The proposed reform is to complement the “Design 2025 Masterplan” released by DesignSingapore Council in March 2016, which sets out the government initiatives and policy framework to develop Singapore into a creativity- and innovation-driven economy and ecosystem by supporting capitalisation of the intellectual property in Singapore. Design is identified as one of the key pillars and catalysts to propel such a paradigm shift.
In the meantime, it seeks to protect interests of the users and the public, support business certainty and remain in line with international best practices, especially with other major markets. The MinLaw and IPOS have therefore taken into account different interests of all stakeholders and decided to implement some changes to the current designs regime to provide for sustainability and growth of the designs industry in Singapore. Continue reading “Upcoming Reform: Registered Designs Regime in Singapore” »
Today’s blog post has been kindly brought to you by our IPR expert Mr. Toby Mak from Tee & Howe Intellectual Property Attorneys. In his article, which was first published in UK Chartered Institute of Patent Attorneys (CIPA) Journal, Mr. Mak gives a detailed overview of the Chinese State Intellectual Property Office’s final draft of the proposed revisions to the Chinese Patent Law.
In December 2015, the Chinese SIPO published their final draft of the proposed revisions (the proposal) to the Chinese Patent Law (the Law) to seek public opinion. Compare to the draft in April 2015 (please see my report in the May issue of the CIPA Journal), there are a lot of significant changes in this proposal, while many changes proposed in April 2015 were retained. This article reports these proposed revisions in the final draft, together with my comments.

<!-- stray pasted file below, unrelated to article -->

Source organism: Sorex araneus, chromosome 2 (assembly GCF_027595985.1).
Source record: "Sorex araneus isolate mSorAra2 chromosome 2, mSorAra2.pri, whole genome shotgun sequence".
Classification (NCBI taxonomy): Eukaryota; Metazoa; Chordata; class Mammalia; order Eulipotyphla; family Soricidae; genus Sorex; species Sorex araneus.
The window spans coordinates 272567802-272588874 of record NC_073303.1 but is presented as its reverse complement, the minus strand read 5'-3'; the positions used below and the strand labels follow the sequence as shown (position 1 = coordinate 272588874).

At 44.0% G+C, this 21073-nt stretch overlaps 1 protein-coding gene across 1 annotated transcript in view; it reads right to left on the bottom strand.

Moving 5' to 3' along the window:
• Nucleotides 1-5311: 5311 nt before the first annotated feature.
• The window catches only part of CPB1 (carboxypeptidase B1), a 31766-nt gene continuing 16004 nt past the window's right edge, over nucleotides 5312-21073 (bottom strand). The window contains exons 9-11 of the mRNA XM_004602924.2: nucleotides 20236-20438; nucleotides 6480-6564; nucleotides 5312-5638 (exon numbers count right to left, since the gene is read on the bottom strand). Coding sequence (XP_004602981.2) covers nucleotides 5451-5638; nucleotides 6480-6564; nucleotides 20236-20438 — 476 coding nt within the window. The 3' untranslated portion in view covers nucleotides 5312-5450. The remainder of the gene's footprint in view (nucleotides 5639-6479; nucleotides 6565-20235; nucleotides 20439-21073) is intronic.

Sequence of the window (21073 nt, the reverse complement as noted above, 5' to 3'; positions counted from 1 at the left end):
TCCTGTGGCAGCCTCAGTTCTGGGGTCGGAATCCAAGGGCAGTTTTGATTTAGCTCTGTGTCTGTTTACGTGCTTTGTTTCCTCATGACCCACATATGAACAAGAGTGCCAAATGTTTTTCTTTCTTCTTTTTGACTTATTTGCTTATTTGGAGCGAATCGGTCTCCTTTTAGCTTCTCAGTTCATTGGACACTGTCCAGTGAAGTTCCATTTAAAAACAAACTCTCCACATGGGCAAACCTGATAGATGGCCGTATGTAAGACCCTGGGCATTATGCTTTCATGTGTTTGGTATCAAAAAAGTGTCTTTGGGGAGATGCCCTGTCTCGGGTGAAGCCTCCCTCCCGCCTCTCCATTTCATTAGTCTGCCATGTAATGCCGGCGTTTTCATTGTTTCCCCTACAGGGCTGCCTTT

As this article closely relates to mine published in May 2015 issue of the CIPA Journal, I will continue to use the same number scheme for various topics so that the two articles could be referred to each other.
Today we’re continuing with our South-East Asia IPR Series with another core area of Singaporean IP law, the law of patents. Patents are essential, especially to those operating in the mechanical or electrical engineering sector, or manufacturing goods anywhere in the world.
A solid patent portfolio can prevent the copying and manufacturing of products by competitors and allows SMEs to exploit their inventions free from competition.
In addition, monitoring competitors patent portfolios and applications can provide useful information on their business strategy and product direction, thus enabling SMEs to react in advance of product releases to better handle threats to their market position presented by products utilising these new features or processes.
Singapore has recently been named ASEANs first International Patent Search and Examination Authority under the Patent Cooperation Treaty (PCT), and has the most developed legislation and procedures in the region.
So read on, and if you have any queries, feel free to contact our experts at the South-East Asia IPR SME Helpdesk for free, tailored advice.